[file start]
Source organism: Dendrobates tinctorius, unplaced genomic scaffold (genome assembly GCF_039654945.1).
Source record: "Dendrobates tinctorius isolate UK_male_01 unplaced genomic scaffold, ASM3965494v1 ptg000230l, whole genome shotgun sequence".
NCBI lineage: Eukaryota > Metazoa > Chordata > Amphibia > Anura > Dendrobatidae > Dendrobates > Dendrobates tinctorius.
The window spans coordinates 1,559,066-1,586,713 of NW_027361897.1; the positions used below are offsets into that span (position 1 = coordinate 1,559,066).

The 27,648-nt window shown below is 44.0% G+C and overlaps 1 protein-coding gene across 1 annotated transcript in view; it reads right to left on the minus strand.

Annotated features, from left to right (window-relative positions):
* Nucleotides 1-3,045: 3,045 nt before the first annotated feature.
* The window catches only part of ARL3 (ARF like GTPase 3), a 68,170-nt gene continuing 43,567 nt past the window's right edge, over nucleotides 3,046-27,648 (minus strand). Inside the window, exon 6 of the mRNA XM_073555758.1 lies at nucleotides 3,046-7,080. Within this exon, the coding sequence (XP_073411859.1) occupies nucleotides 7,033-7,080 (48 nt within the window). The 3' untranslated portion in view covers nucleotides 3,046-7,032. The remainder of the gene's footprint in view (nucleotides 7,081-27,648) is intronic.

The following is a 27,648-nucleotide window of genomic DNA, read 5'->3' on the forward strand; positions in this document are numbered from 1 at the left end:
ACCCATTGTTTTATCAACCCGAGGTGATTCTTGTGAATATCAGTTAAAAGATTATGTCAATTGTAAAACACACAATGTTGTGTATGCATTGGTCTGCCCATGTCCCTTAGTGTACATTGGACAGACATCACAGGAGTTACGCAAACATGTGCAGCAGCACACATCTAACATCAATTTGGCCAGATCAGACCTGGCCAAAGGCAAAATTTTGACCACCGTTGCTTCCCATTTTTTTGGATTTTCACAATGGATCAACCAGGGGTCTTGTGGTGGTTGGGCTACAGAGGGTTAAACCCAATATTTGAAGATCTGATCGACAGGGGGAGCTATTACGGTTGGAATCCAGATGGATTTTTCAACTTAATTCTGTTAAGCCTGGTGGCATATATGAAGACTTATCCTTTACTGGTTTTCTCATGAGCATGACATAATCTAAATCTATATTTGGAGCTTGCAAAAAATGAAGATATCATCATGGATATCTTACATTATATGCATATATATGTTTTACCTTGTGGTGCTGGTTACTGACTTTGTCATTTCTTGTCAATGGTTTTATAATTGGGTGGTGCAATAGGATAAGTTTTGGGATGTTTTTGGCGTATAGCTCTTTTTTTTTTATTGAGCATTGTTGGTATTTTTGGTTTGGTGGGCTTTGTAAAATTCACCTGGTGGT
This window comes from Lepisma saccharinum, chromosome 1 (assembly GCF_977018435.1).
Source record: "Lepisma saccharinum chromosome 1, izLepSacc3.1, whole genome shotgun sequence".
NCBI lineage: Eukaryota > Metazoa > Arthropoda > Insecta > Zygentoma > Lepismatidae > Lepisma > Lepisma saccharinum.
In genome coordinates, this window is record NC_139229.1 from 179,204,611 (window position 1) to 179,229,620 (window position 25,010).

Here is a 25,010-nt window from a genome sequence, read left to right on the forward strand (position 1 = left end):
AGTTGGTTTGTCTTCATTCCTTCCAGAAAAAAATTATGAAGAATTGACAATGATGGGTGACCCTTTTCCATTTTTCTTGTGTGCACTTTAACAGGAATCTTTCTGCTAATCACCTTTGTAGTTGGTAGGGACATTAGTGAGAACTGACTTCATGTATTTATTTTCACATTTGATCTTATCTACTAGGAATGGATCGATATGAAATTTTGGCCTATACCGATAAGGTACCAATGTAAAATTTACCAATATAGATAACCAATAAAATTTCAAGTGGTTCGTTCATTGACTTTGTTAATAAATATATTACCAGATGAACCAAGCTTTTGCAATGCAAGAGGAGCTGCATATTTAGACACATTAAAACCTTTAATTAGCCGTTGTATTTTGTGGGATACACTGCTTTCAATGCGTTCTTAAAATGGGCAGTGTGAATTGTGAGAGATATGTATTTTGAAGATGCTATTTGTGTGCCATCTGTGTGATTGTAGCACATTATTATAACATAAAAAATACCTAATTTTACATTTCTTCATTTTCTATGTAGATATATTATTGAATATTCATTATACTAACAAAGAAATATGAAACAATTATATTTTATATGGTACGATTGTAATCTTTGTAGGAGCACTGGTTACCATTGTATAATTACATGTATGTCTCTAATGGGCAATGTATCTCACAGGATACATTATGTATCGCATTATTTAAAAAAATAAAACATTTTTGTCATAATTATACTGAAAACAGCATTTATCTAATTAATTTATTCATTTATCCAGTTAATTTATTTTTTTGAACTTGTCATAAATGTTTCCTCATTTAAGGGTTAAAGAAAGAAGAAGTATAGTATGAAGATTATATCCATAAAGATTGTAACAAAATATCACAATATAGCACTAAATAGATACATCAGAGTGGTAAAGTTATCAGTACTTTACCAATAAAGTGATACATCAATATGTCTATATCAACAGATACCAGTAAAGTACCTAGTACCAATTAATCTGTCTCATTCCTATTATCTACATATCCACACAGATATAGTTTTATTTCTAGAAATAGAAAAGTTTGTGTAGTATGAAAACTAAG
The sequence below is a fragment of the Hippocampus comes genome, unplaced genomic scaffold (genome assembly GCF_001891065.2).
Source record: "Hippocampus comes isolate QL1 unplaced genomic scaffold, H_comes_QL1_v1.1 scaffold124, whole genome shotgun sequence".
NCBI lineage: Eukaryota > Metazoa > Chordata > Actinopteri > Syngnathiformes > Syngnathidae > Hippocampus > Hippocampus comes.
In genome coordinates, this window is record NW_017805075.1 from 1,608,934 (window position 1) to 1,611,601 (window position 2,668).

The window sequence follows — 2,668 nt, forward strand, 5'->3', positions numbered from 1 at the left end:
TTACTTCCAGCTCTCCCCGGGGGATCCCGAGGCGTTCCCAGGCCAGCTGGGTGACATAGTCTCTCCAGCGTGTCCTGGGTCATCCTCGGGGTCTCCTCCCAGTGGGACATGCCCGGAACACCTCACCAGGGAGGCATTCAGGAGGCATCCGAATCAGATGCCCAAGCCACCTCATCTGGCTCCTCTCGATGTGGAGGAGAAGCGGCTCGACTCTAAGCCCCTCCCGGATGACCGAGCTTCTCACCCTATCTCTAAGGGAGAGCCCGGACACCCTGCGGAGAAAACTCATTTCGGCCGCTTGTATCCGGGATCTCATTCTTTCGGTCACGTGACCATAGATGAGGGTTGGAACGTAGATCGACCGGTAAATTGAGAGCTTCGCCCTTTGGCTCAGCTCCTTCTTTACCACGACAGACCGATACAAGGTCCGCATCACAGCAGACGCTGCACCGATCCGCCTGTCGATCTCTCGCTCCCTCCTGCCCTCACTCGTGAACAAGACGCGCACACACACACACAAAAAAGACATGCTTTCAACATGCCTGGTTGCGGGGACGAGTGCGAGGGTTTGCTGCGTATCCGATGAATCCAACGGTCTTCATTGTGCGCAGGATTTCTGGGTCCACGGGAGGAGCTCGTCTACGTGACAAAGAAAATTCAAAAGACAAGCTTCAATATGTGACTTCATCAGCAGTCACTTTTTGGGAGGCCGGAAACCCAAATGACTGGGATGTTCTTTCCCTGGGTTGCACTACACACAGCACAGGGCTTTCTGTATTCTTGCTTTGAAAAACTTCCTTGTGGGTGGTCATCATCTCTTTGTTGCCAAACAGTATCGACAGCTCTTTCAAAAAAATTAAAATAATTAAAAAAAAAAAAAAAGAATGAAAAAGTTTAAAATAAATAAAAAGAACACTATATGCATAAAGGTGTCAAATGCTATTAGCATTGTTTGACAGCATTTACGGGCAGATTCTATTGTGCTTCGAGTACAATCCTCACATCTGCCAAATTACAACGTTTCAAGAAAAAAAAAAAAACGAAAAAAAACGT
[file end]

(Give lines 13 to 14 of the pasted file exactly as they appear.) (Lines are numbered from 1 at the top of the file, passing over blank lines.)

NCBI lineage: Eukaryota > Metazoa > Arthropoda > Insecta > Zygentoma > Lepismatidae > Lepisma > Lepisma saccharinum.
In genome coordinates, this window is record NC_139229.1 from 179,204,611 (window position 1) to 179,229,620 (window position 25,010).